Yerba Mate is the national drink of Uruguay. It is a brewed hot beverage that you can find everyone drinking, yet you cannot buy it anywhere. Mate is actually a very personal drink that is not ordered at a restaurant at a cafe. You need to have the right equipment for your own use, and you don’t share it with anyone.
Rio de Janeiro has taken concept restaurants to a whole new level. Outside of Brazil, we associate Brazilian cuisine with all you can eat steakhouses but that is only one of the offering you find here in Rio. In fact, the locals love to eat out and cannot afford the high end steakhouses every day. Neither is it healthy for you. There are actually many types of foods and restaurants in Rio, each differentiated by price, quality and dishes. Some of these include… Continue reading “Types of Brazilian restaurants”
On the Costa Verde coastline of Lima, Peru, residents of the city stroll along the boardwalk, enjoying the view of the sunset over the Pacific Ocean. Couples stop to kiss at the Parke del Amor, while joggers and skateboarders take advantage of the last light of day. And diners settle down for fresh seafood and strong cocktails in the finest restaurants in the city.
Here are 3 excellent Lima restaurants that will introduce you to Peruvian cuisine at its most indulgent. There are also tips on how to eat like a local at the ubiquitous cevicheria shops, and how to shop in the open-air markets, where you can find everything from aortas to aphrodisiacs.
Situated on a lone wharf jutting out from the cliffside in the neighborhood of Miraflores, La Rosa Nautica is easily one of Lima’s most romantic restaurants. Here, the Pacific Ocean gently swells underfoot as diners enjoy the perennial mild breezes. The cupola-shaped restaurant is the only establishment on the wharf, located just past the Larcomar shopping center.
Try any seafood dish, or go during happy hour and sit at the lounge, where you can relax in comfy window-side couches. If you are unfamiliar with Peruvian cuisine, start with an appetizer plate and try a little of each seafood surprise: ceviche is the most famous of Peruvian seafood, but octopus, camarones, and scallops are also popular. Peruvian seafood rice, sea bass, and arroz con mariscos make good entrées. Finish the meal with a chocolate soufflé or simply a cortado espresso.
Here an insider’s tip: to enjoy Peruvian ceviche to the fullest extent, assemble the “perfect bite” on your fork: a slice of white halibut, marinated in lime; a slice of cold sweet potato; and a sliver or two of purple onions. This combines the main elements of ceviche into one fantastic bite.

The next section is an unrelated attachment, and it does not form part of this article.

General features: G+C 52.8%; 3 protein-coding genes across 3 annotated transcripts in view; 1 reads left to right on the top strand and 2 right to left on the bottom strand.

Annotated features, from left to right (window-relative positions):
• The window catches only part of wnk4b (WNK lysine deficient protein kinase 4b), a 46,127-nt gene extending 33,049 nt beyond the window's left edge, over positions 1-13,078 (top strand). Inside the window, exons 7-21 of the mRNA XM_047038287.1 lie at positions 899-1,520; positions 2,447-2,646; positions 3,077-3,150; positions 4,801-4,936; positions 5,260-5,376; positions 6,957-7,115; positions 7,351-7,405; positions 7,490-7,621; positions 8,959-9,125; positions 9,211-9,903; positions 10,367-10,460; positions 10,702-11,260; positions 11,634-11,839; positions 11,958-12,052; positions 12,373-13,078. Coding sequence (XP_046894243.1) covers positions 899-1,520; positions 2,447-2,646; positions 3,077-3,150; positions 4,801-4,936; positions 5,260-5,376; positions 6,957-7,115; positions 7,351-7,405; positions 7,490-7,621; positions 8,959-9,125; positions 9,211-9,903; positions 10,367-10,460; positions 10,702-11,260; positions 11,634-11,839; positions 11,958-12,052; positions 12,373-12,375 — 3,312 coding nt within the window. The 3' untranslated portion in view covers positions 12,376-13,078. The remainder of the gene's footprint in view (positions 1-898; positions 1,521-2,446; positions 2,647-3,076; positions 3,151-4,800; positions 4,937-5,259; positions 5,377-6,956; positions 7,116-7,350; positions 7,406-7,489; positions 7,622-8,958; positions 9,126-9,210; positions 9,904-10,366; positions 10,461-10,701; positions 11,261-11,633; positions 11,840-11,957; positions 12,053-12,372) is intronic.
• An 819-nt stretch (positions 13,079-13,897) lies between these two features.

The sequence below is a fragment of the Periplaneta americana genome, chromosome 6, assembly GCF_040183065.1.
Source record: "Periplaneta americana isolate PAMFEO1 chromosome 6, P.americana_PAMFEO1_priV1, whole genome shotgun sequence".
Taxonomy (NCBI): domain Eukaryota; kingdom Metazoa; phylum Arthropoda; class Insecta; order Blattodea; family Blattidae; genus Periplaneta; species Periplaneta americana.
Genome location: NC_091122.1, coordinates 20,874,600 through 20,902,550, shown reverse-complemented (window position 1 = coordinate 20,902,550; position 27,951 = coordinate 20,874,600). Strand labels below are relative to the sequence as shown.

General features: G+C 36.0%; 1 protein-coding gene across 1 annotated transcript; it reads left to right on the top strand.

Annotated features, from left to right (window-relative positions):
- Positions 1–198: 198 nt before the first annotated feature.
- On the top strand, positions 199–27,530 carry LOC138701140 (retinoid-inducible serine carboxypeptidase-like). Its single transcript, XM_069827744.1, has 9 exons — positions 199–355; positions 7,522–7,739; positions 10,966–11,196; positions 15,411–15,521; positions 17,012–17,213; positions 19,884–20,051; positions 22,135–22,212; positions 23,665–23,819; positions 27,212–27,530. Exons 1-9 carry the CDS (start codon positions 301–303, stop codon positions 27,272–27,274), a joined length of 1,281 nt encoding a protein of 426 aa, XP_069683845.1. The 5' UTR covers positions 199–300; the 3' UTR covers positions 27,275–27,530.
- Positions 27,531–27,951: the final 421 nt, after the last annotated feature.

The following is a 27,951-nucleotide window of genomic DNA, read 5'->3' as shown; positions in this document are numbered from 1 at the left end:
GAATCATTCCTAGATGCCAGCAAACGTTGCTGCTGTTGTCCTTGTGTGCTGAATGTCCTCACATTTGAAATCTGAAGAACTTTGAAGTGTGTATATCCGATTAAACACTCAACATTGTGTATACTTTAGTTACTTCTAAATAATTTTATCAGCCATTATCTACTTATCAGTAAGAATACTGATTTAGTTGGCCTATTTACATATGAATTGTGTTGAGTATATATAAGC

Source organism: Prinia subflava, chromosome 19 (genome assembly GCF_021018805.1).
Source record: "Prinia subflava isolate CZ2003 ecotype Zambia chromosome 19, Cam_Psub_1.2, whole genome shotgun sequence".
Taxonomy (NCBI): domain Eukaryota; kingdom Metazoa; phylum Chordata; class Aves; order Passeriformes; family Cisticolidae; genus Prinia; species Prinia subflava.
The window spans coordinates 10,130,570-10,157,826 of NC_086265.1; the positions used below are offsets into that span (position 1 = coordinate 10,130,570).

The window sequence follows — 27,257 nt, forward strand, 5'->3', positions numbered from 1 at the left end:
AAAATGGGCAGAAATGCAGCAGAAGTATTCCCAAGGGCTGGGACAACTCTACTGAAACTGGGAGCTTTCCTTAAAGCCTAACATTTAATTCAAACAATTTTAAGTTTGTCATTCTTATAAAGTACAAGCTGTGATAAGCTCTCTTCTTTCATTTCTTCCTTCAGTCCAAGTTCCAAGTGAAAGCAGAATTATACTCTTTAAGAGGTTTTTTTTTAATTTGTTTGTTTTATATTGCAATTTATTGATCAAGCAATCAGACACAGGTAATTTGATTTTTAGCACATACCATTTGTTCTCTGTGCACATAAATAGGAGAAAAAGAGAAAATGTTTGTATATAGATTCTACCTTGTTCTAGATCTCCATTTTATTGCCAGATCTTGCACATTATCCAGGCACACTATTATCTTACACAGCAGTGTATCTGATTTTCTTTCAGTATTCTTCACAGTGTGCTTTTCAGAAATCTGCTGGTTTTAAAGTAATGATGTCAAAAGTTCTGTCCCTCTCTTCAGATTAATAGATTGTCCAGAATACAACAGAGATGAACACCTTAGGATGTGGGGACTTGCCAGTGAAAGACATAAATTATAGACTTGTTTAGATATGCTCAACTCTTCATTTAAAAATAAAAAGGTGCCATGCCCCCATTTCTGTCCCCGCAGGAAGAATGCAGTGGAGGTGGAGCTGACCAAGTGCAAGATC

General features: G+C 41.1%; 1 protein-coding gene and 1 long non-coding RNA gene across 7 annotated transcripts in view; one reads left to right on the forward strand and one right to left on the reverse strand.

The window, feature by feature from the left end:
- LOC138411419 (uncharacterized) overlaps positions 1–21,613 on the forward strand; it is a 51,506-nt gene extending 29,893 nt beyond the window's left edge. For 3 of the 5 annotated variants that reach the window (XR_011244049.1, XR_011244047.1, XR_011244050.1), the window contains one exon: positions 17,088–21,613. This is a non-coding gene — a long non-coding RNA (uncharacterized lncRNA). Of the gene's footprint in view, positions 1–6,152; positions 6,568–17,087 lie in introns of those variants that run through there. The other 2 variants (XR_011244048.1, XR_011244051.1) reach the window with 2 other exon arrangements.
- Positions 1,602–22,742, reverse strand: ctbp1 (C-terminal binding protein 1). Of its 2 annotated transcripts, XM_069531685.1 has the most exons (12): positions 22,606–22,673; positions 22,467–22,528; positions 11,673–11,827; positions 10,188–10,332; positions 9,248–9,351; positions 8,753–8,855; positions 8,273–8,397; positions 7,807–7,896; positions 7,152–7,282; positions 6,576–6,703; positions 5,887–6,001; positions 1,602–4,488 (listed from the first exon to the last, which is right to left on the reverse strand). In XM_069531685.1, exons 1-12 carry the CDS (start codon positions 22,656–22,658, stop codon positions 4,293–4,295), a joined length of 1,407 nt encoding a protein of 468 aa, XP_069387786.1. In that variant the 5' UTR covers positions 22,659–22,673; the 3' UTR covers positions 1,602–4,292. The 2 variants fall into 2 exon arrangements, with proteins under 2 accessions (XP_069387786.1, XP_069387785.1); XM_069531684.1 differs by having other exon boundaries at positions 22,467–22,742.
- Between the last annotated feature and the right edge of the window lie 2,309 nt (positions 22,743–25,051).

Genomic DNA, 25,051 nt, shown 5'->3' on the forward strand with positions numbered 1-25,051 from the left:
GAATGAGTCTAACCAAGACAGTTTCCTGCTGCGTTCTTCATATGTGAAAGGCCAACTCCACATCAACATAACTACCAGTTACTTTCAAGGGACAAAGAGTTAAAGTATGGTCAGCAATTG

A bit further inland is the Huaca Pucllana Restaurant. Also in the Miraflores district of Lima, this restaurant boasts an unusual setting: its open-air patio lies adjacent to a pre-Inca adobe temple. The Huaca Pucllana was built over a thousand years ago, and its layers of vertically-aligned adobe bricks are a stark contrast from the suburban neighborhood that now surrounds the temple. The restaurant opens in the evenings, just as the sunsets and the lights around the temple turn on, providing an impressive backdrop for this 5 star restaurant.
Choose from Peruvian favorites such as aji de gallina or ceviche. The gallina is a tenderly-cooked hen draped in a flavorful, creamy sauce, and in general, it is the best chicken dish you’ll find in Peru.
Eating Like a Local
Once you’ve had your fill of Lima’s 5 star restaurants (and there are plenty more, such as Astrid y Gaston, or any in the Larcomar shopping center), you may want to branch out and try eating like a local Limeño.
Cevicherias (also called Cebicherias) are found around the city, and vary from small shacks to major establishments. The majority of the best cevicherias are found in Miraflores, the priciest of which is El Kapallaq. Located in an old mansion at Avenida Petit Thouars 488, this cevicheria is run by a surfer-turned-chef, and the menu favors generous sauces and oils.
Make sure to also stop and shop at the Mercado Surquillo, one of the best open-air markets in Lima. Located within walking distance of the Ovalo Miraflores, the Mercado Surquillo was recently renovated to encompass food festivals, held each weekend. Locals come to the Mercado to load up on fresh veggies, meats, nuts, and herbs, and then also grab a bite to eat for lunch. Enjoy a platano smoothie along with an empanada or two. Then stroll through the Mercado, admiring the various animal parts hanging in the sun.
Watch this video to learn more about the Mercado Surquillo.
~ By guest blogger, Kaitlin McMichael, travel writer at South America Travel News.
I own it. I’m a shallow traveler. When choosing a destination my top criteria are visual drama and cultural civility. In other words, a beautiful place with a relative absence of war, crime, despots, or other forms of antisocial behavior. Delicious cuisine and interesting culture or wildlife are also high on the list. So when I had the opportunity to travel toPeru, it seemed like a great fit on all those dimensions. Plus there was another exciting aspect – I was also going as a Cross Cultural Solutions (CCS) volunteer. But more on that later.